We are required to love God - heart and soul - and do His bidding as mandated in the Torah. There are two categories of Mitzvos: ethical Mitzvos and ritual Mitzvos. Ethical Mitzvos are understandable by themselves. They are humanistic in nature. The dictum “Do unto other as you would have them do unto you” sums that up.
That’s why the emphasis on ethics is such a big part of Heterodox movements. They are easy to sell to the rational mind. People understand ethics. But rituals are another matter. They are not understandable in any rational way. But they are a requirement for a spiritual connection with God. That, however, is a hard sell in a world that relies so heavily on testable realities for confirmation of belief.
Serious Jews are people that are both rational and spiritual beings. The spirituality they seek is hard to find in their communities. They therefore seek it where it is found in abundance – Orthodox Judaism - expressed via ritual Mitzvah observance. But at the same time spirituality is not the only world for them. They have been educated and trained in rational thought as well and have accepted the many truths demonstrated by science. The short version of this is that they seek a world of Torah that doesn’t reject Mada. Modern Orthodox is that world.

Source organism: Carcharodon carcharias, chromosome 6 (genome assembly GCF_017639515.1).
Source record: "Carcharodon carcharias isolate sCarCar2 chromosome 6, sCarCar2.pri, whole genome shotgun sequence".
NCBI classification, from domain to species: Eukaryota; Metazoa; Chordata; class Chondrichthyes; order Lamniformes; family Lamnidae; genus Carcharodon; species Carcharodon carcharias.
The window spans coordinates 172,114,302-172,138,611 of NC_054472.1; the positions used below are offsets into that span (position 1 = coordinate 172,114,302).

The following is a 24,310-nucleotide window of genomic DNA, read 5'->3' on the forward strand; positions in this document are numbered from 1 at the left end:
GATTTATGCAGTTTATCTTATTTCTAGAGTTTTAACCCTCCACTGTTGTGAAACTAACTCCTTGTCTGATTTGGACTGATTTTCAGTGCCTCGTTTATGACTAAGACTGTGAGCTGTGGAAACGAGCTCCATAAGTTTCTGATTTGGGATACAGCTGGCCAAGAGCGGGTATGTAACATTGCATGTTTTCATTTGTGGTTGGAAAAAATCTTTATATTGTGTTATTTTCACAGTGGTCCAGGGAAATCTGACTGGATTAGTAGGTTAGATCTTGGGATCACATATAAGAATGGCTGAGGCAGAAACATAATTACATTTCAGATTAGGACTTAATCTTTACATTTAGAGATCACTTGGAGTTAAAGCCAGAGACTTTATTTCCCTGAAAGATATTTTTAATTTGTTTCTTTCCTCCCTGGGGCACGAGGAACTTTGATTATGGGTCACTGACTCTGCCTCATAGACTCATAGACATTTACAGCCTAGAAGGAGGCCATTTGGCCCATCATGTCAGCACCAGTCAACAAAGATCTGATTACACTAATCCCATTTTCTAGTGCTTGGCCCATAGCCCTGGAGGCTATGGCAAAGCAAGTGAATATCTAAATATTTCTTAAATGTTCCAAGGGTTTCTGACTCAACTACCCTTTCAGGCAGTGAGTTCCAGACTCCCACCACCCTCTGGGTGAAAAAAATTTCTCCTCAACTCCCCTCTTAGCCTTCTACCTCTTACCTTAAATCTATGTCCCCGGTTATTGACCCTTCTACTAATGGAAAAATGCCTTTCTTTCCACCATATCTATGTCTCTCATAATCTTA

If one looks at the world of heterodoxy one will see little ritual observance by the masses and therefore a lack of spirituality.
There is much talk lately about a return to ritual Mitzvah observance in the Reform movement. They now realize – probably too late – that ritual observance is a requirement for survival. And although the Reform movement maintains Halacha (the performance of Mitzvos) is not binding they realize that they will never survive without it.
Conservative Judaism does realize the value of Mitzvah observance and consider it binding. But they are losing their share of serious Jews too. It is the hottest topic of discussion in the upper echelons of Conservative Judaism. The current thinking is that they lack a community. They look to Orthodoxy - see growth - and have concluded that the reasons for Orthodoxy’s success is the religious neighborhood. The requirement to walk to Shul has forced Orthodox Jewry to live in close proximity to Shuls and therefore to each other.